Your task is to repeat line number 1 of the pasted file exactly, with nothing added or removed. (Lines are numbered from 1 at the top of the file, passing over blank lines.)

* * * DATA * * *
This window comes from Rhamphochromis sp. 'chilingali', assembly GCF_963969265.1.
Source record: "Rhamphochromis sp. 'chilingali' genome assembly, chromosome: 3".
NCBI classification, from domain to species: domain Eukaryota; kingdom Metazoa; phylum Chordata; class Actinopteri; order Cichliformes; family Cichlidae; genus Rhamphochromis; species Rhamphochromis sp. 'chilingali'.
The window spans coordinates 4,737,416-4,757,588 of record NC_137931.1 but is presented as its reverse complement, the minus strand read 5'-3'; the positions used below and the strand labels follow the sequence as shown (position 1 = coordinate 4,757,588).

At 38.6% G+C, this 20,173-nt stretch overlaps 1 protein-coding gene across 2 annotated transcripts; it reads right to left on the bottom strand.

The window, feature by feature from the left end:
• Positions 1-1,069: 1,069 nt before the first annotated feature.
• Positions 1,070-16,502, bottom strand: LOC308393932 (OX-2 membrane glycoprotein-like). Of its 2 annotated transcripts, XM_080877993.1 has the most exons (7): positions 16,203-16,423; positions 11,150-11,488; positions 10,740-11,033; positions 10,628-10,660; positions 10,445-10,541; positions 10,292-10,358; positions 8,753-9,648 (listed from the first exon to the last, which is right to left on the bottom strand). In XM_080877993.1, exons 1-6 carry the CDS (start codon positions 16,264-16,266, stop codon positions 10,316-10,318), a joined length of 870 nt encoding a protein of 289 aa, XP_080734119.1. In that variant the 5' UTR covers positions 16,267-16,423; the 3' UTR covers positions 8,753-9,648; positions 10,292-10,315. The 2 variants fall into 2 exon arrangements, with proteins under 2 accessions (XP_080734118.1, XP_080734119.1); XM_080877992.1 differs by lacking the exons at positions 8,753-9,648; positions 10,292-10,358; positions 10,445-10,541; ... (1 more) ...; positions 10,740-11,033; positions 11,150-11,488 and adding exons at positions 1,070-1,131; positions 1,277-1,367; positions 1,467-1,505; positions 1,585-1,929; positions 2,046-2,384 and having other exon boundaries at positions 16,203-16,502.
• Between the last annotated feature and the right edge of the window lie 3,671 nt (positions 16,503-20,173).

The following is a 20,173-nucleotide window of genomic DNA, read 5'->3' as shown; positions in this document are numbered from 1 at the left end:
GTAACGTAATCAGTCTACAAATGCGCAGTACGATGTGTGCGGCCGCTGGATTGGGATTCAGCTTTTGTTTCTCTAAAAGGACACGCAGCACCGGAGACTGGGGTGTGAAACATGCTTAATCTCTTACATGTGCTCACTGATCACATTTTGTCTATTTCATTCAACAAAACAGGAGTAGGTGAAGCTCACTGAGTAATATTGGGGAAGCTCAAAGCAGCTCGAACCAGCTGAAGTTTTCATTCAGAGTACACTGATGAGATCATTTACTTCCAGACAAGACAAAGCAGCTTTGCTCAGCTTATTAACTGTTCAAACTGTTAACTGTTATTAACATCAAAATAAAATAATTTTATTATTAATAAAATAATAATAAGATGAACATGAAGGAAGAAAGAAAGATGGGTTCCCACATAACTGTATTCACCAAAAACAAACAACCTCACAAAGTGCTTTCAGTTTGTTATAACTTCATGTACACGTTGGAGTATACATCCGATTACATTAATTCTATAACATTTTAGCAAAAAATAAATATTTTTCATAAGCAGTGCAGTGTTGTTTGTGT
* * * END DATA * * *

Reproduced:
This window comes from Rhamphochromis sp. 'chilingali', assembly GCF_963969265.1.